Puffy AmiYumi takes bellwether Beatles riffs and dresses them in the sonic accoutrements of their '70s imitators -- the arena-sized bombast of Cheap Trick, the sci-fi sound effects of ELO, the happy harmonies of Abba, the hyperhookiness of the Raspberries -- to create karaoke-ready J-pop.
Masterminded by former Unicorn guitarist and current pop Svengali Tamio Okuda (and later abetted by Andy Sturmer, formerly of the American retro-pop band, Jellyfish), Puffy AmiYumi takes bellwether Beatles riffs and dresses them in the sonic accoutrements of their '70s imitators -- the arena-sized bombast of Cheap Trick, the sci-fi sound effects of ELO, the happy harmonies of Abba, the hyperhookiness of the Raspberries -- to create karaoke-ready J-pop. Fronting this appealing package are two quintessentially cute Japanese women (Ami and Yumi, whose names were appended to the band's original name, post P-Diddy), the kind who make fashion statements falling out of bed. Prefab sell-outs from the start, the band made commercials for Kirin, Shiseido, and Yamaha, introduced their own line of dolls and T-shirts, and had a late-night talk show in Japan called Pa Pa Pa Puffy!
Immediate megastars in Japan, the band made little effort to break out in America, content to earn a cult following among international-pop aficionados. But the band stumbled on a strategy for cracking the American market when Cartoon Network executive Sam Register became enamored of them after seeing one of their videos on a New York cable-access channel. He recruited Puffy to record a theme for Teen Titans, and emboldened by its success, the network offered the group their own show, which, in turning the singers into wide-eyed anime characters, seems poised to leverage their undeniable cuteness for the Disney-radio set and transform the group into the new Hello Kitty.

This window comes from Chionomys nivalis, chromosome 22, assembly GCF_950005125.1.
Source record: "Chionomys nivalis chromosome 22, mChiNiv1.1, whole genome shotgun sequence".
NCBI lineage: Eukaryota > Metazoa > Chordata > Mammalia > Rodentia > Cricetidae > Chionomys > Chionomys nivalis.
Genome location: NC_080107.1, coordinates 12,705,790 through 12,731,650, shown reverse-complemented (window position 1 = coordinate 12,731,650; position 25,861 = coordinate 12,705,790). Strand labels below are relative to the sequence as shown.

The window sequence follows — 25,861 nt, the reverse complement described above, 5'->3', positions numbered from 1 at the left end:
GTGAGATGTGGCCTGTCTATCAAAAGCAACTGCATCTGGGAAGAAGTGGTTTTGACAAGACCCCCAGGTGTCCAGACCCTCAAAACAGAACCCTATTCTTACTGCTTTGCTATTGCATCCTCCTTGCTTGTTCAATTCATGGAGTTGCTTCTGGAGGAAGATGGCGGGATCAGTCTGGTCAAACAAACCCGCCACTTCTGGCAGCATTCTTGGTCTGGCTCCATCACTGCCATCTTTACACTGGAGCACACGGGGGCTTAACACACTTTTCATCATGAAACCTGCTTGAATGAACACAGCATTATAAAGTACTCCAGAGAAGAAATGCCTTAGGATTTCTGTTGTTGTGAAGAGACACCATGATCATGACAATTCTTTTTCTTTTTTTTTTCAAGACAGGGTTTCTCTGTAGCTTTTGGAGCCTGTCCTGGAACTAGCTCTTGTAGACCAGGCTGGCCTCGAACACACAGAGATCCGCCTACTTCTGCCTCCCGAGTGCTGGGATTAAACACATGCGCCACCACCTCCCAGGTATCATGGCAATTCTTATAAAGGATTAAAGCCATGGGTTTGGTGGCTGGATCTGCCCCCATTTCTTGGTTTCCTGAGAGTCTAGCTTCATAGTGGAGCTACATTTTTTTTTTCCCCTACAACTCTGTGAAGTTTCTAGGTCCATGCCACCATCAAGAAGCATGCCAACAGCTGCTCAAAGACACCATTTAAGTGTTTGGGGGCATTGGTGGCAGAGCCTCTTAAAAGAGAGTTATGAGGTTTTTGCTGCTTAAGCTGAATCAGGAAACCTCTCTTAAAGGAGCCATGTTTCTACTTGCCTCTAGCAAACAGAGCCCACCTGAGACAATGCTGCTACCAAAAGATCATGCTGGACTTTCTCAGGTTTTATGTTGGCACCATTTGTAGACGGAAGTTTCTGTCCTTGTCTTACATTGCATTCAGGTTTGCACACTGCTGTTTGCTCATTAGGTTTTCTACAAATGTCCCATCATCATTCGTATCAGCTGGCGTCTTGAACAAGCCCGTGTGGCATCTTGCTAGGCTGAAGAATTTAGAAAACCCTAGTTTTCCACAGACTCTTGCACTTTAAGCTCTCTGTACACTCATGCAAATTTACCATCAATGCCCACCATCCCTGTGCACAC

Now, there's nothing inherently discreditable in making a cartoon of yourself (though the Archies never have got its due for its string of brilliant early '70s singles). But by playing up their kid-friendly cuddliness, Puffy is in danger of alienating their cult audience by making it seem regressive if not slightly sinister to adore them, as their mainstream move shifts fans from the esoteric fringe to the heart of the tweener shopping mall. Their foreignness provides an alibi that allows the music intelligentsia to unabashedly enjoy their slickly commercial music. But at times you have to wonder whether, once you start stripping away the cultural otherness of Puffy AmiYumi, they'll begin to seem less like a power-pop dream come true and more like Avril Lavigne. Indeed, when they sing in English, as on the Scooby Doo 2 soundtrack number "Friends Forever," you hear how vapid and anodyne their lyrics can be and it becomes harder to distinguish Puffy from any of the Matrix-produced schlock clotting the airwaves.